Partner Insight: Moving from cash to corporate bonds ahead of cutting-cycles

Fidelity International

clock • 13 min read
Partner Insight: Moving from cash to corporate bonds ahead of cutting-cycles

Following the meteoric rise in rates from 2022, investors have piled into cash and money market funds. However, with rates expected to fall soon investors may want to consider putting some of that cash exposure elsewhere. Fidelity Fixed Income Investment Director Ben Deane shares his insight into why the natural first step is short dated high quality corporate bonds and then all-maturity corporate bonds once the curve dis-inverts.

Investors have piled into cash and money market funds following the meteoric rise in rates from 2022. However, with rates expected to fall soon investors may want to consider putting some of that cash exposure elsewhere, and we think a natural first step is short dated high quality corporate bonds and then all-maturity corporate bonds once the curve dis-inverts.

Investors added to cash as rates rose

Assets in money market funds are close to $6tn, having doubled from the asset level pre-pandemic, with Fidelity's money market funds seeing strong asset growth too. This makes sense, for investors used to almost zero rates for the decade following the Global Financial Crisis the prospect of >5% yields from low-risk cash investments was, and is, attractive. As our money market team attest here, the case for cash remains strong. There will always be a need for cash, particularly for those investors prioritising liquidity and capital preservation. However, some investors may be allocating to cash for the prospect of outperformance versus other asset classes. While this was the right call in recent years (cash outperformed most asset classes in 2022, for example), those investors might want to consider corporate bonds looking ahead.

Interest rate cuts are just around the corner

The negative drivers of bond returns - inflation and interest rate hikes - are abating which sets fixed income up well for the period ahead. Inflation is moderating and central bankers are now talking about the timing of interest rate cuts. Accordingly, the market is now pricing in the first full 0.25% cut from the Bank of England (BoE) by August 2024, with the chances of a cut earlier in June.

Cash offers an attractive yield to maturity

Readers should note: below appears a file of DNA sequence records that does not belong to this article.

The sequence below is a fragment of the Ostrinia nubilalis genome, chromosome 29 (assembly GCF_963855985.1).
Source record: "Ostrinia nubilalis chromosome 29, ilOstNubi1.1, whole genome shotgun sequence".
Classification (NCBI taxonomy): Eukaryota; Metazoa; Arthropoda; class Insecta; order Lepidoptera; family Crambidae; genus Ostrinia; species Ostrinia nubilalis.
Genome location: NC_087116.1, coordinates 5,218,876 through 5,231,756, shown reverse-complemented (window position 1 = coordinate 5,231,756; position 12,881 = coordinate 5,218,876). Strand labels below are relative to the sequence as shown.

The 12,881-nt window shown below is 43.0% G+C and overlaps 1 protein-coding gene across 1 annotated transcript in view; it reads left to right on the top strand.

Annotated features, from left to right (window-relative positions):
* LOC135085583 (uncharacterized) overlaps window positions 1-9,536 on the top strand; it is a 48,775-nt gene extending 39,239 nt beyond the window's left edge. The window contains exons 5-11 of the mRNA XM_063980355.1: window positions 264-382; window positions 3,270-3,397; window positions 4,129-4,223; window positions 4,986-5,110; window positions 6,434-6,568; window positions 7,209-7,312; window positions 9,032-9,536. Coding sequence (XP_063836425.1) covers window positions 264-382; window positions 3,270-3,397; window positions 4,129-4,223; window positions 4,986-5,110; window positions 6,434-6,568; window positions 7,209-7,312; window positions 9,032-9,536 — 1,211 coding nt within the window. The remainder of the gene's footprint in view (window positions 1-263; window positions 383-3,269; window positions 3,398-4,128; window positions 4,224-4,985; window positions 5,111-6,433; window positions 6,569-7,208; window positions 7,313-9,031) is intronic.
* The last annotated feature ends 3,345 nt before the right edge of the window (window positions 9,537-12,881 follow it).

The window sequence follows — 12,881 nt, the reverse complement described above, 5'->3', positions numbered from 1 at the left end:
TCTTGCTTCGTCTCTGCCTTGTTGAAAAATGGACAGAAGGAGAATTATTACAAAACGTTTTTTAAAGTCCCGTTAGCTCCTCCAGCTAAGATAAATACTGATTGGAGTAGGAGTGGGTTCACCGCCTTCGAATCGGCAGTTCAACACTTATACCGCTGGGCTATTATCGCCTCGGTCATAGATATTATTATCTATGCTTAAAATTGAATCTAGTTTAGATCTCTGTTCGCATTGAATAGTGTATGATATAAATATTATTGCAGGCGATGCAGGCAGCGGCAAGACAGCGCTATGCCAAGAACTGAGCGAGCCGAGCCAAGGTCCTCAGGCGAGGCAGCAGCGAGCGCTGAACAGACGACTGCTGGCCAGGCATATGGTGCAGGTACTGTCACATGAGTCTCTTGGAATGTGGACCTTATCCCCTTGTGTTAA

Ahead of a cutting cycle cash rates are elevated because, like today, they tend to have followed a series of rate hikes which optically makes cash look attractive from a forward-looking return standpoint. As figure 1 shows, today investors can generate an attractive yield to maturity from cash, which is similar to corporate bonds. 

Figure 1: Yield to maturity is similar across cash and corporate bonds

Source: Fidelity International, Bloomberg, 11 March 2024. 1-5yr Corporate Bonds = ICE BofA 1-5 Year Eurosterling Index; All Maturity Corporate Bonds = ICE BofA Euro-Sterling Index; Government Bonds = ICE BofA UK Gilt Index; High Yield Bonds = ICE BofA Sterling High Yield Index; FTSE 100; Sterling Cash = ICE BofA Sterling 1-Month Deposit Bid Rate Constant Maturity Index.

With rates expected to fall, it might be time to consider corporate bonds

So, why bother with corporate bonds if you can get more-or-less the same level of yield from cash? Firstly, cash is more exposed to reinvestment risk. Reinvestment risk refers to the risk that investors are unable to reinvest cashflows, such as coupons or principal, at a rate comparable to the current rate of return. As rates fall, cash and money market instruments are more exposed to this risk given these securities often have maturities measured in days (rather than years). This means cash yields (and returns) more closely follow central bank rates lower relative to bonds. 

On the flipside, fixed income securities have a fixed income for a longer period of time and the value of those cash flows rises as interest rates fall. This impact is known as duration risk, a measure of the sensitivity of the price of a debt instrument to a change in interest rates (yields fall, prices rise). So, if central banks are due to cut rates, time to add as much duration as possible? Not quite, for two reasons. Firstly, markets tend to price in cuts before they happen and so the extent of the rally in bonds during a cutting cycle depends on how many cuts were already priced in. Secondly, as we highlight here, if the yield curve is inverted, like today, then short dated bonds can outperform longer dated bonds as the curve normalises despite having less duration risk. In these unique circumstances your position on the curve can be a more powerful driver of return than the absolute level of duration. The curve inversion makes us particularly constructive on 1-5yr corporate bonds.

Finally, through active management, we can pick those bonds with a more attractive level of yield per unit of risk to generate an excess yield over cash and comparable indices. For example, while the 1-5yr corporate bond market offers a yield of 5.2%, the yield to maturity on Fidelity Short Dated Corporate Bond (Fidelity's active 1-5yr corporate bond fund) is 5.8%.

History suggests high quality bonds tend to perform well versus cash in cutting cycles